Practical Implications of the Bible’s Reliability

  • The Bible’s reliability gives us confidence that the Bible we read is what the apostles actually wrote. It is common to hear that the Bible wasn’t created until centuries after Jesus lived and that certain books were left out for political purposes. But archaeology demonstrates that’s not true. Knowing how the Bible was actually compiled affirms our confidence in the reliability of Scripture.
  • It anchors Christians within a diverse family of faith. Christianity is not a trendy religion that will be outdated by the time you graduate from high school. It is a two thousand-year-old religion that has stood the test of time, weathered intense persecutions, and united people from every language and culture. When we read the Bible, we can be assured that God’s truth is both timeless and relevant to transform our own lives today.
  • Jesus really lived, died, and rose from the grave. Christianity is not just a good idea; it is a historically driven religion. The archaeological reliability of the Bible bolsters our faith in the truth of the gospel. This is especially important when our faith begins to waver. That’s when we need to be anchored in the truth that the Bible is not merely spiritually true but also historically true.

Digging Deeper

Use these questions for your own personal reflection and journaling, or for discussion with others.

  • What are some reasons people question the trustworthiness of the Bible?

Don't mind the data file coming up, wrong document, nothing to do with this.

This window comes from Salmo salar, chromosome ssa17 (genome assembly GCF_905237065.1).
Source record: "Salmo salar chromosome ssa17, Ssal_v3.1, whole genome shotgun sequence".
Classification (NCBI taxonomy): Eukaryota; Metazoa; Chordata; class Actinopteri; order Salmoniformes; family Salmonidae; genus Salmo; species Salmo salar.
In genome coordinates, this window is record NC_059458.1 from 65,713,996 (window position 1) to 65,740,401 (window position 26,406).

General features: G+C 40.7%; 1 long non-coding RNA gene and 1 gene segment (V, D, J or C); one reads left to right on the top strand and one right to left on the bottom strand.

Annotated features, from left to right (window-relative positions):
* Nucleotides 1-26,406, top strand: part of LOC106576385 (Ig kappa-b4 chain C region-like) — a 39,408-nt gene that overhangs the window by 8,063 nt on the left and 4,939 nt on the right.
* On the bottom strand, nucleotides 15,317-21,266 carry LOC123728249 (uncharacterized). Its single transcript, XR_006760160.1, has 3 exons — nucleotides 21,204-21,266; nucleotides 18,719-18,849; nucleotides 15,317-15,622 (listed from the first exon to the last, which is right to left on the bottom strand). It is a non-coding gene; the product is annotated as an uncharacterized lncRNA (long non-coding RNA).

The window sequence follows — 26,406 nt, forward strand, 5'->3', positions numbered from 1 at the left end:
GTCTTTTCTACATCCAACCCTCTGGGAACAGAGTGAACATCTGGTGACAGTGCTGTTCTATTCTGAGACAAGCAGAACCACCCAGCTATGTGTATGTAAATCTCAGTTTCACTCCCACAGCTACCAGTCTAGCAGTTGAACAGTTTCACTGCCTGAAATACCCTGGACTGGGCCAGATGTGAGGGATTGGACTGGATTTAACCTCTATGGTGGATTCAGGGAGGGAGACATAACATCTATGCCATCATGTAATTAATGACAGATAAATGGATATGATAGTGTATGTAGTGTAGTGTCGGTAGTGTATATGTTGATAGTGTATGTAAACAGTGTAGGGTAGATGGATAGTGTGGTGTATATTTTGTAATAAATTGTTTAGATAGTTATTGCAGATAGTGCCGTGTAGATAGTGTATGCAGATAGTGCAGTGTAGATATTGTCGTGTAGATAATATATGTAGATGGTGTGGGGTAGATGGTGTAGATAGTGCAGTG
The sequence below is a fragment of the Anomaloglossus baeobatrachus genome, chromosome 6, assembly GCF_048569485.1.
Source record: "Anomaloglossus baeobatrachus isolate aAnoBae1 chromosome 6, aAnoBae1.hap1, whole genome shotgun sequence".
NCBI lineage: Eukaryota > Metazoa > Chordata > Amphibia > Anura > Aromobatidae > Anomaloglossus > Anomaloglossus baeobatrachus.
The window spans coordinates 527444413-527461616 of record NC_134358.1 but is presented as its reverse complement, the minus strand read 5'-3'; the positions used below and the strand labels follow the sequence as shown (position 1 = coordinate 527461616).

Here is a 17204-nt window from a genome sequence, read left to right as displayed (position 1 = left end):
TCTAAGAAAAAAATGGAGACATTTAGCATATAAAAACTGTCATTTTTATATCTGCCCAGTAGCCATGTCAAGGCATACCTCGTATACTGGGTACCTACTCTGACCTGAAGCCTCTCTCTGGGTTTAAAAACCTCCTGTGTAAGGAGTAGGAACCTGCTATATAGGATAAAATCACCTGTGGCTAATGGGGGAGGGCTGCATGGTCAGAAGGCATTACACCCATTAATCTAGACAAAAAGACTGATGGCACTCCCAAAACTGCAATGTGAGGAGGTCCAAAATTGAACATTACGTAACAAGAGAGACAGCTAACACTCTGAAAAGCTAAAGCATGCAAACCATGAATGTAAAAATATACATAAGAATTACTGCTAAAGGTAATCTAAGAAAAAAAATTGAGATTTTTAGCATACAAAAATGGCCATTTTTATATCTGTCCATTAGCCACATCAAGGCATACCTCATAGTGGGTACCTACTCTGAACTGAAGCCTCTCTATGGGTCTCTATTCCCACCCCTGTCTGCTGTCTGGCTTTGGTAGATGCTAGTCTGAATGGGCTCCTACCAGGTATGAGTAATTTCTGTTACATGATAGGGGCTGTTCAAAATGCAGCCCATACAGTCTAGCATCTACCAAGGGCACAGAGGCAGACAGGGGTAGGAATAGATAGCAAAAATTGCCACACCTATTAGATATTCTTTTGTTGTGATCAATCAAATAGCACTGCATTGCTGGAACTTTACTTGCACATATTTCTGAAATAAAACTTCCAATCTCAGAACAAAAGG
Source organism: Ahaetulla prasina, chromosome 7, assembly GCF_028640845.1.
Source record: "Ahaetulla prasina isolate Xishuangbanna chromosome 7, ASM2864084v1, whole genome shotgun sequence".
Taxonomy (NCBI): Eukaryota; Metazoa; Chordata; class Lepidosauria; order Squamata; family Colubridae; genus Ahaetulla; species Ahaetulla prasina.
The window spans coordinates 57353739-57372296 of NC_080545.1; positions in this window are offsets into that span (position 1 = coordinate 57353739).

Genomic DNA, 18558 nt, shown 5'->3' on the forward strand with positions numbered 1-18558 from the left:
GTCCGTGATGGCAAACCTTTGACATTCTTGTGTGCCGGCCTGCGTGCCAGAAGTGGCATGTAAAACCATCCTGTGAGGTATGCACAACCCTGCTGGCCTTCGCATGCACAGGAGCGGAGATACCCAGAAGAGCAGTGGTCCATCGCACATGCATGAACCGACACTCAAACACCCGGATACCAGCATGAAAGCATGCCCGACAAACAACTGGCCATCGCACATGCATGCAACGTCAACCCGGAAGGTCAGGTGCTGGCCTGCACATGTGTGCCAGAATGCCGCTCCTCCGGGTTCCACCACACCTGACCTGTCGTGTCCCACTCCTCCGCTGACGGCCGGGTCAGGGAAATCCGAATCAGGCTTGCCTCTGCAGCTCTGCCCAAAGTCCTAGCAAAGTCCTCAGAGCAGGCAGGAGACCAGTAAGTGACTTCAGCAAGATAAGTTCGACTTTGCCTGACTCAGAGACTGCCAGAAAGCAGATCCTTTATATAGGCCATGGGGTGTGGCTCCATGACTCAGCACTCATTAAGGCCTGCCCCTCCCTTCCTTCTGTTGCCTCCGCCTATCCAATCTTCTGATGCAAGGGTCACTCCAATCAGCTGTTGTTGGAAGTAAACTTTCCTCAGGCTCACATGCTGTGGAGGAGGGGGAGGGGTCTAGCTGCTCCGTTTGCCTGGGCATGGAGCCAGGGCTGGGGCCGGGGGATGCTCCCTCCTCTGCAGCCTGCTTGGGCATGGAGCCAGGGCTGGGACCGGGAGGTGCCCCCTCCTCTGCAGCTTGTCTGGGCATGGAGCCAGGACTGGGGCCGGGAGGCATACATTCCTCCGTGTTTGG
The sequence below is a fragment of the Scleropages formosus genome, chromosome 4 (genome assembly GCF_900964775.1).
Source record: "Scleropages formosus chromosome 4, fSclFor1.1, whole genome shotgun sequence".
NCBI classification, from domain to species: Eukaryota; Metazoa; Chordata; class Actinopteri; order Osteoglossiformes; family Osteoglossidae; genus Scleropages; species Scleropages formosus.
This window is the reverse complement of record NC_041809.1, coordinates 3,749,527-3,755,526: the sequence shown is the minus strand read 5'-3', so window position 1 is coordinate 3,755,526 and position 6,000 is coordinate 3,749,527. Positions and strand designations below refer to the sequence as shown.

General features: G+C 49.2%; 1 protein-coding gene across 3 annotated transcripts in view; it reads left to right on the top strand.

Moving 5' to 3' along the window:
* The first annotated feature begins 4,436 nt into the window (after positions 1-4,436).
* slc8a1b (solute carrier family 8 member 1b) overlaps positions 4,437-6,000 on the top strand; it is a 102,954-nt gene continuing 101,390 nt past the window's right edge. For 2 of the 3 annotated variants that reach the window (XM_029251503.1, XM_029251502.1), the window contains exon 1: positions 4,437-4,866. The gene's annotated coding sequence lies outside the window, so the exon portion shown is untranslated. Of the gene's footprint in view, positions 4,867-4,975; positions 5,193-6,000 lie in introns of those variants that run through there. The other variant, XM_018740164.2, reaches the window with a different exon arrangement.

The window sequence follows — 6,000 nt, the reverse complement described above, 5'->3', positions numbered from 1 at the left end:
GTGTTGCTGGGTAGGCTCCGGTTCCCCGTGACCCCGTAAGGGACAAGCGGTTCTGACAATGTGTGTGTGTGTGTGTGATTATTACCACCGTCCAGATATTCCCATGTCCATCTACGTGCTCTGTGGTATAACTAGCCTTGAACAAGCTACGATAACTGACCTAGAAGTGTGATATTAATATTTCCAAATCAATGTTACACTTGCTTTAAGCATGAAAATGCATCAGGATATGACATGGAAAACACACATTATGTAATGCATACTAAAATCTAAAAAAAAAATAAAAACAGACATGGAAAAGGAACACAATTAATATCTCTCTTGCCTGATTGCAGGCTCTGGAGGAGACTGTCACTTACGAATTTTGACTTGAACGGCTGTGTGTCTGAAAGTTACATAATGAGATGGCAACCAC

• What did you learn about biblical archaeology? How does this affect your view of the Bible’s reliability?
  • How would you summarize the way the early Church discerned which books to include in the Bible?
  • What do we lose when we lose the trustworthiness of Scripture? How would that affect the way you think about God, yourself, and life?

  1. Greg Gilbert, Why Trust the Bible? (Wheaton, IL: Crossway, 2015). This is a short book and an easy first step to further study of the historical reliability of the Bible.

  2. Josh McDowell and Sean McDowell, Evidence That Demands a Verdict: Life-Changing Truth for a Skeptical World, rev. ed. (Nashville, TN: Thomas Nelson, 2017), 52.

  3. McDowell and McDowell, Evidence, 52.

  4. F. F. Bruce, The Canon of Scripture, 2nd. ed. (Downers Grove, IL: IVP Academic, 2018). Section Four especially deals with the issues of how the Early Church identified books to be included in the Bible. Evidence That Demands a Verdict also has multiple helpful chapters about the formation of the Bible, its trustworthiness, and other “gnostic gospels” that are not considered biblical.


Excerpted from Discover: Questioning Your Way to Faith © 2023 by Mike McGarry. Used with permission of New Growth Press. May not be reproduced without prior written permission.